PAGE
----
MandalayMandalay was the last capital of Myanmar before the British took over, and for this reason it still has great importance as a cultural cnetre. Historically it's the most Burmese of the country's large cities, a place where you'll come clost to the 'heart' of Myanmar despite China-style modernisation. Mandalay still has considerable cultural and religious significance and its Buddhist monastries are amongst the most important in the country about 60% of all the monks in the Myanmar reside in the Mandalay area. It's also said that Mandalay residents speak better Burmese than anyone else in the country.
The city takes its name from Mandalay Hill, the 236-metre-high bulff that rises just to the north-east of Mandalay Fort and its royal palace. Mandalay is the largest city in the country after that of the capital, Yangon (Rangoon). It lies in the centre of Myanmar's dry-zone and is a surprisingly sprawling place, you will find wandering around the city in the hot season a dry and dusty experience.
Historically, Mandalay is a comparatively young city and its period as the capital of the last Burmese kingdome was a short one. Most of the monuments and buildings are therefore fairly recent, although some temples long pre-date the city. For centuries this area of Myanmar was the site of the capitals of the Burmese kingdoms; while in Mandalay you can easily visit three former royal cities - all now deserted.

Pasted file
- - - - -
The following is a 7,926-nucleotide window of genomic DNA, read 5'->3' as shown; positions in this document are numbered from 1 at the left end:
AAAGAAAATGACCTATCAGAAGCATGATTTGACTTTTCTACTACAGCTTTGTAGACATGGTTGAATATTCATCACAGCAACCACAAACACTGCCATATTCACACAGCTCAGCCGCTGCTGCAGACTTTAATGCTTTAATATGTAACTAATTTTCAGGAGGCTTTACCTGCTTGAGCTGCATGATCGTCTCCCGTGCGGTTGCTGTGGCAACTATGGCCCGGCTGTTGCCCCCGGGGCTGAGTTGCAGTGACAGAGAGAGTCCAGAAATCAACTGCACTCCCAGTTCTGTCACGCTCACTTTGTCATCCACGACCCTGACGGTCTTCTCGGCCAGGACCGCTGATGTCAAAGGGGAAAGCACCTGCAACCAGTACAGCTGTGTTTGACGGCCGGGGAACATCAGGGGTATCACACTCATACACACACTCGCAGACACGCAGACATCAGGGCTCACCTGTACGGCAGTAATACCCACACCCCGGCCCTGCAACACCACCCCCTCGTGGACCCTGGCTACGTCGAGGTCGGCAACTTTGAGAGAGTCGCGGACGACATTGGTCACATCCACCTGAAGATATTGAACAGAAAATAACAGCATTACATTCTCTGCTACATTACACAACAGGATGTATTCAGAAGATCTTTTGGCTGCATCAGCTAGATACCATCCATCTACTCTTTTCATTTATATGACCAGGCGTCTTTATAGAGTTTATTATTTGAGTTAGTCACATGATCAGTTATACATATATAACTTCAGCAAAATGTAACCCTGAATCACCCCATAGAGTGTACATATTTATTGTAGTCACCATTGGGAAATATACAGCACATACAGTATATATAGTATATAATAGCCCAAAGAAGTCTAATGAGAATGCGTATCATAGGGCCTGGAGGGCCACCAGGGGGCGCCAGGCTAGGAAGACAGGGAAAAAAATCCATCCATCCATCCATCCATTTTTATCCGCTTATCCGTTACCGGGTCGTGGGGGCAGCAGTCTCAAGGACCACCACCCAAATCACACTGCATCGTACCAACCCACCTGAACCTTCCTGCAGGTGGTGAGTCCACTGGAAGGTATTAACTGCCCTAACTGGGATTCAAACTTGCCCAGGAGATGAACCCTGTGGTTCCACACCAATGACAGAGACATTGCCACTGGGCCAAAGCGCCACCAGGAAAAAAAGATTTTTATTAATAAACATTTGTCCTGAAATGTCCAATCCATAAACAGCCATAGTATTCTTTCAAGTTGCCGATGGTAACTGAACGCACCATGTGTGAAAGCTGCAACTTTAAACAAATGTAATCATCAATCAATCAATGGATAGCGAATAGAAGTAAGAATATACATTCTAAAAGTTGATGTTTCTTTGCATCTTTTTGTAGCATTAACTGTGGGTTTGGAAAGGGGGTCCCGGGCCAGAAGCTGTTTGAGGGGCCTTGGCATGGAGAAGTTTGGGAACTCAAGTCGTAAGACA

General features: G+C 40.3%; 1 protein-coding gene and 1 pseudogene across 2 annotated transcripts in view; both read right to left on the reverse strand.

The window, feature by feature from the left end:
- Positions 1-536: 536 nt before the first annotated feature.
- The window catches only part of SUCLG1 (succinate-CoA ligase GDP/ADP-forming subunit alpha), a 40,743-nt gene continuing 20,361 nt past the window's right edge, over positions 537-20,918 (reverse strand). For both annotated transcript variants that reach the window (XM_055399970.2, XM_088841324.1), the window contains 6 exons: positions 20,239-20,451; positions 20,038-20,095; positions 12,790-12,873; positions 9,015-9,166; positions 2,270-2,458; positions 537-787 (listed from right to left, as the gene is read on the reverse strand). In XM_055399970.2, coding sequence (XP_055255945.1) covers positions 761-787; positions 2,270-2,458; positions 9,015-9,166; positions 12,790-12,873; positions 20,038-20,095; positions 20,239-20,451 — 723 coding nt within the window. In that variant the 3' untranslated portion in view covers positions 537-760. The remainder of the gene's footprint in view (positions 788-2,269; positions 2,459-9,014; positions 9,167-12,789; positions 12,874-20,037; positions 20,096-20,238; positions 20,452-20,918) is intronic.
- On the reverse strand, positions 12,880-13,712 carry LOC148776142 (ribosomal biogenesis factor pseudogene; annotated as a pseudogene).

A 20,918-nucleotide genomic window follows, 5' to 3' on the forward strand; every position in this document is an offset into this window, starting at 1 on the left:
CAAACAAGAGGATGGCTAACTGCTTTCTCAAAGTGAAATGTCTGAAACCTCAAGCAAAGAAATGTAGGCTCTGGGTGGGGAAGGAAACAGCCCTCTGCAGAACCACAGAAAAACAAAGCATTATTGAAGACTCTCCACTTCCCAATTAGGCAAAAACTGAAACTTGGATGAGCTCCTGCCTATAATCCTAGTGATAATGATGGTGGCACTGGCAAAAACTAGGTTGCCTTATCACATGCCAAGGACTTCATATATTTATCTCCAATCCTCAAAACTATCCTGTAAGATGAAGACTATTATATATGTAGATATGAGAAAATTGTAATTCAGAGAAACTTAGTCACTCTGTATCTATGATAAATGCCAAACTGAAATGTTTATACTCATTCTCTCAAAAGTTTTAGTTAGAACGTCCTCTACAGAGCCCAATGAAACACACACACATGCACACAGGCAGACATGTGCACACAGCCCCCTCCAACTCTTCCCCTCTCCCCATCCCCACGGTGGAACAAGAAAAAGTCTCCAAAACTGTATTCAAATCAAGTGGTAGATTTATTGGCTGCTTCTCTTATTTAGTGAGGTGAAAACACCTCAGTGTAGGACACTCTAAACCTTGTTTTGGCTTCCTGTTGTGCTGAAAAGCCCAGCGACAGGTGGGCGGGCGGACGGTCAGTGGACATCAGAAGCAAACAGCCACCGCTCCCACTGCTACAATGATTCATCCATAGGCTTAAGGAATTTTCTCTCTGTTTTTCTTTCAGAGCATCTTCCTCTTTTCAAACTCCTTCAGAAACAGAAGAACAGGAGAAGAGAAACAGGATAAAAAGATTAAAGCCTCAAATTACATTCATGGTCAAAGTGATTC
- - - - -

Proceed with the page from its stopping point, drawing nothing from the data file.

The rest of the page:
King Mindon Min, penultimate ruler in the Konbaung dynasty, founded the city in 1857 and began construction of his new capital. The actual shift from nearby Amarapura to the new royal palace took place in 1861. In true Burmese tradition the new palace was constructed mainly from the dismantle wooden buildings of the previous palace at Amarapura. Mandalay's period of glory was short - Mindon was succeeded by the disastrous Thibaw Min and in 1885 Mandalay was taken by the British. Thibaw and his notorious queen were brought to India of the British Empire at that time.